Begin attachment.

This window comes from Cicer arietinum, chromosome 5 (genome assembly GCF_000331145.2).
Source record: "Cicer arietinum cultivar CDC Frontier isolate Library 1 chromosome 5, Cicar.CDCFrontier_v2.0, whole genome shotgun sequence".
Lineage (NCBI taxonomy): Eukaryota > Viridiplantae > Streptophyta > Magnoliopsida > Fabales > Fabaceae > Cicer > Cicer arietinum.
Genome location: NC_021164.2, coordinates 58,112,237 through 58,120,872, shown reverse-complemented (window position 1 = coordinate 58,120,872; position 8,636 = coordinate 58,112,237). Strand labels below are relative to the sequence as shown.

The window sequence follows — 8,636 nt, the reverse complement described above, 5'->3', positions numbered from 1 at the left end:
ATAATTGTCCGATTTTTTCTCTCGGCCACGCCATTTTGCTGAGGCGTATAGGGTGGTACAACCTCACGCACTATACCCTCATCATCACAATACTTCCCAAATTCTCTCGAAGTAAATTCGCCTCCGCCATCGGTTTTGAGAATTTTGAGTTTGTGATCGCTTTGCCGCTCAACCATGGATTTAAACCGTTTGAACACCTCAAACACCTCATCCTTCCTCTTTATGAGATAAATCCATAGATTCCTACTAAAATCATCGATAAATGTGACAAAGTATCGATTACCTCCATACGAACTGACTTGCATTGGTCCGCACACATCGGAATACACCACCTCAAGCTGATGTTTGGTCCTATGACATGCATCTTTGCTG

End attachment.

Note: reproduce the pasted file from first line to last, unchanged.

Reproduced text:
This window comes from Cicer arietinum, chromosome 5 (genome assembly GCF_000331145.2).
Source record: "Cicer arietinum cultivar CDC Frontier isolate Library 1 chromosome 5, Cicar.CDCFrontier_v2.0, whole genome shotgun sequence".
Lineage (NCBI taxonomy): Eukaryota > Viridiplantae > Streptophyta > Magnoliopsida > Fabales > Fabaceae > Cicer > Cicer arietinum.
Genome location: NC_021164.2, coordinates 58,112,237 through 58,120,872, shown reverse-complemented (window position 1 = coordinate 58,120,872; position 8,636 = coordinate 58,112,237). Strand labels below are relative to the sequence as shown.

The window sequence follows — 8,636 nt, the reverse complement described above, 5'->3', positions numbered from 1 at the left end:
ATAATTGTCCGATTTTTTCTCTCGGCCACGCCATTTTGCTGAGGCGTATAGGGTGGTACAACCTCACGCACTATACCCTCATCATCACAATACTTCCCAAATTCTCTCGAAGTAAATTCGCCTCCGCCATCGGTTTTGAGAATTTTGAGTTTGTGATCGCTTTGCCGCTCAACCATGGATTTAAACCGTTTGAACACCTCAAACACCTCATCCTTCCTCTTTATGAGATAAATCCATAGATTCCTACTAAAATCATCGATAAATGTGACAAAGTATCGATTACCTCCATACGAACTGACTTGCATTGGTCCGCACACATCGGAATACACCACCTCAAGCTGATGTTTGGTCCTATGACATGCATCTTTGCTG